Reheating Thanksgiving Leftovers
It's pretty much universally accepted that the best part of Thanksgiving is the leftovers. Whether you've hosted the holiday feast or grandma packed up Thanksgiving leftovers for you to take home, you've got a long weekend ahead and plenty of delicious food to enjoy. If you reheat it properly, that is.
The fastest way to reheat Thanksgiving leftovers is your microwave, but it doesn't always yield the best results. Try these 6 reheating tips instead for the most flavorful Thanksgiving leftovers you've ever tasted.
- Turkey: A long, slow roast got your turkey onto the Thanksgiving table, so you should turn to your oven for the best reheating results. Start by preheating your oven to 300 degrees. Then, place turkey slices into a baking dish. Add a few pats of butter or a few spoonfuls of turkey stock to help retain moisture and enhance flavor. Cover the dish with foil and place it into the oven for 30 minutes until warmed through.
- Mashed Potatoes: The low-and-slow heat of the oven will recreate some superb spuds. Move the potatoes to a baking dish in an even layer. Add more cream, butter, and/or broth to the potatoes. (More moisture and fat are the two secret ingredients when reheating potatoes or any leftovers.) Cover the potatoes and place them alongside your turkey in the oven. They should both be ready to eat at the same time.
- Yams: Whether you call them yams or sweet potatoes, they are a Thanksgiving staple. Start by placing sliced yams on an aluminum foil-lined baking sheet and slide them into a 300-degree oven. If you like marshmallows, then add them to the yams before placing them in the oven and they'll melt as the yams heat up. Your yams will be ready to eat in about 20 minutes.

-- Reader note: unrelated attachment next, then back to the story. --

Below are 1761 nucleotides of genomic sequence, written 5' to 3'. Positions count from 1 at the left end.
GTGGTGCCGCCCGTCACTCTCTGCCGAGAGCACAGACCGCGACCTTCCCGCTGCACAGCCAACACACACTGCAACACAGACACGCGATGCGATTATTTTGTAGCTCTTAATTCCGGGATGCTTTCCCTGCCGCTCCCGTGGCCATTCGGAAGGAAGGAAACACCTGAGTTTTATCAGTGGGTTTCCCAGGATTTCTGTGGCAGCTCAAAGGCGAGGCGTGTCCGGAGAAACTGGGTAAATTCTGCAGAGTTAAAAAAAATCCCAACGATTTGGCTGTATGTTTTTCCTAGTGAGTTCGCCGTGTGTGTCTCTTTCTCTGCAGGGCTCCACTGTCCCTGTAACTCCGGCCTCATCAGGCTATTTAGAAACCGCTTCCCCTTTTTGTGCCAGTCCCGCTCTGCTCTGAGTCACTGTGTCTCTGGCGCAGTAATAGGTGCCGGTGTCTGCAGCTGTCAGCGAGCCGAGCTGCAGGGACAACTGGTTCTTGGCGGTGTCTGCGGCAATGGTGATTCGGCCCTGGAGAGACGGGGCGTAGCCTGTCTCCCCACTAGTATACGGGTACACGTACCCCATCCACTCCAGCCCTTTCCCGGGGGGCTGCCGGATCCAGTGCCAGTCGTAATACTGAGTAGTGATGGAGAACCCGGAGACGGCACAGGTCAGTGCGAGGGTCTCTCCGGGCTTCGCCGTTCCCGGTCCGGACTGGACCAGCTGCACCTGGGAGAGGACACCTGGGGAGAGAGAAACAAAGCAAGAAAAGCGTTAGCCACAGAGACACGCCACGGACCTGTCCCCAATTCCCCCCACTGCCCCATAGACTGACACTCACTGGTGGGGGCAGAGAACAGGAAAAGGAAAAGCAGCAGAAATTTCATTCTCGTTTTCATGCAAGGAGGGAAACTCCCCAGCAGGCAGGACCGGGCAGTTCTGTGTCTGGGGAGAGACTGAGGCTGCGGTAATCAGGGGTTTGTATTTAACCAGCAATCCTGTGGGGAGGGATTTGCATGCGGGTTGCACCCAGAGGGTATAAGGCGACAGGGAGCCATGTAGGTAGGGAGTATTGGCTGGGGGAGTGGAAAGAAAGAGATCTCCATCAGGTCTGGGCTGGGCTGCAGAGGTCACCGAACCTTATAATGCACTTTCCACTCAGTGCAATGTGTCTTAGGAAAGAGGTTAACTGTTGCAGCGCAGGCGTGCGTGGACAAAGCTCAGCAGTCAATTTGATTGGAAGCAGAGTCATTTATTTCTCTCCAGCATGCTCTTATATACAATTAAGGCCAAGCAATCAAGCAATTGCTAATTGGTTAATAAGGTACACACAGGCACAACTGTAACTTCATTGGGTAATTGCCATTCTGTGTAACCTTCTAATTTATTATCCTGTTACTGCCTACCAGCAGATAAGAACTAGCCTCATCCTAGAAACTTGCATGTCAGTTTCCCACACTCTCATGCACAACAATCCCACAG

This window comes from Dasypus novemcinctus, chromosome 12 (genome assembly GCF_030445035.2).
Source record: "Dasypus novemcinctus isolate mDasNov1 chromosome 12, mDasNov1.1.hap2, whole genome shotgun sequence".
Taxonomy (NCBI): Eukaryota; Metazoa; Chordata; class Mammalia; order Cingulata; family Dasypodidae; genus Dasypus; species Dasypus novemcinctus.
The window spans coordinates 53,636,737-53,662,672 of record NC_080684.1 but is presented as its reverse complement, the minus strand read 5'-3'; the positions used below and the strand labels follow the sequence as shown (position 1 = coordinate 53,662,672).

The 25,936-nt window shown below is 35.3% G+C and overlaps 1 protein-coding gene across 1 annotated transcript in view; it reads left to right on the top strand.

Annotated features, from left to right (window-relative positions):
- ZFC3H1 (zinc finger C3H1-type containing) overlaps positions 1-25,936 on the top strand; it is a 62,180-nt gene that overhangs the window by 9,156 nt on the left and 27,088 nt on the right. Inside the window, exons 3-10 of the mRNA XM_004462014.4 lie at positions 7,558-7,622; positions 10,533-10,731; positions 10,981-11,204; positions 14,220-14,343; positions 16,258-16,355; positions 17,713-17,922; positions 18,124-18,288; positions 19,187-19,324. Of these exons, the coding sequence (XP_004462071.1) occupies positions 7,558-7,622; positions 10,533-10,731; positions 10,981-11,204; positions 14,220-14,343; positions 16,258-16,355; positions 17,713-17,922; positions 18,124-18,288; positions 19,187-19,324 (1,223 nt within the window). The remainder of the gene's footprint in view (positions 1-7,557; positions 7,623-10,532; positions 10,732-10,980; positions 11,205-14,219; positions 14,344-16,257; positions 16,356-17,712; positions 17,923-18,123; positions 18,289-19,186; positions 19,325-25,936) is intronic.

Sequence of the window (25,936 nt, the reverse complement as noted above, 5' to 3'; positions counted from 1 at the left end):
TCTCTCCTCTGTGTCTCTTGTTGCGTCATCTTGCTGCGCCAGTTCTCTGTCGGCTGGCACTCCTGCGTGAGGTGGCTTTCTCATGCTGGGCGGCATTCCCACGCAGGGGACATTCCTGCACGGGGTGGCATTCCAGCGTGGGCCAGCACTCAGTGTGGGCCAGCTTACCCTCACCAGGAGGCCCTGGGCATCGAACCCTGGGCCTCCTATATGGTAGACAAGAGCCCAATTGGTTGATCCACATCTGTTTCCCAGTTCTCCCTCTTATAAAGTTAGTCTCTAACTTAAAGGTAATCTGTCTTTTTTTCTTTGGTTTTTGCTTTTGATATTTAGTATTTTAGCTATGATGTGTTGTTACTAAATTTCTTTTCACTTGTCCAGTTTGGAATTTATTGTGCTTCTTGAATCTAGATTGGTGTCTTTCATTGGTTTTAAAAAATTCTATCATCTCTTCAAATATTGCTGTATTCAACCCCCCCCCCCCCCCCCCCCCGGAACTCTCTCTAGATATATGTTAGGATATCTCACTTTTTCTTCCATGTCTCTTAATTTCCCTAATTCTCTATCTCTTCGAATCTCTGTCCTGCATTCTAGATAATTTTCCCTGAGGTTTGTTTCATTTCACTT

- Stuffing: Perhaps everyone's favorite Thanksgiving leftover, this reheating method makes it taste better than the day it was made. Add some butter and broth to the bottom of a pan or skillet. Place it on the stovetop over low heat. Once the butter is melted, add the stuffing and start frying it up using a spatula. The bread will get crispy and the broth brings moisture back to bread that may have dried out. The method will make your stuffing taste even better than before.
- Gravy: Low and slow is the way to go when reheating gravy. Use a skillet rather than a pan because it will heat more evenly and gently. Start by adding cool gravy to a cold pan, then turn on the heat so it warms up evenly without scalding.
- Pie: Whether you prefer apple, pecan, or pumpkin pie, start by pre-heating your oven to 200 degrees. Then place the pie uncovered on a baking sheet and place in the oven. If the pie was in the refrigerator, it may take 20 minutes for it to become warm enough to eat. If it was at room temperature, then it will probably take about 10 minutes.
Bonus Reheating Tip: Get a Warming Drawer
You can simplify your Thanksgiving leftovers reheating experience by getting a warmer drawer. A warming drawer is a separate appliance that uses a low-heat setting to warm up food or keep just-cooked food warm and ready to eat for hours. The temperature levels on a warming drawer don't go very high, and most have humidity controls and timers so there's no risk of food burning, drying out, or getting soggy. All you have to do is place a plate of food into the drawer and you'll have a hot, tasty dish in no time. It's ideal for Thanksgiving leftovers, but you'll definitely use it throughout the year.
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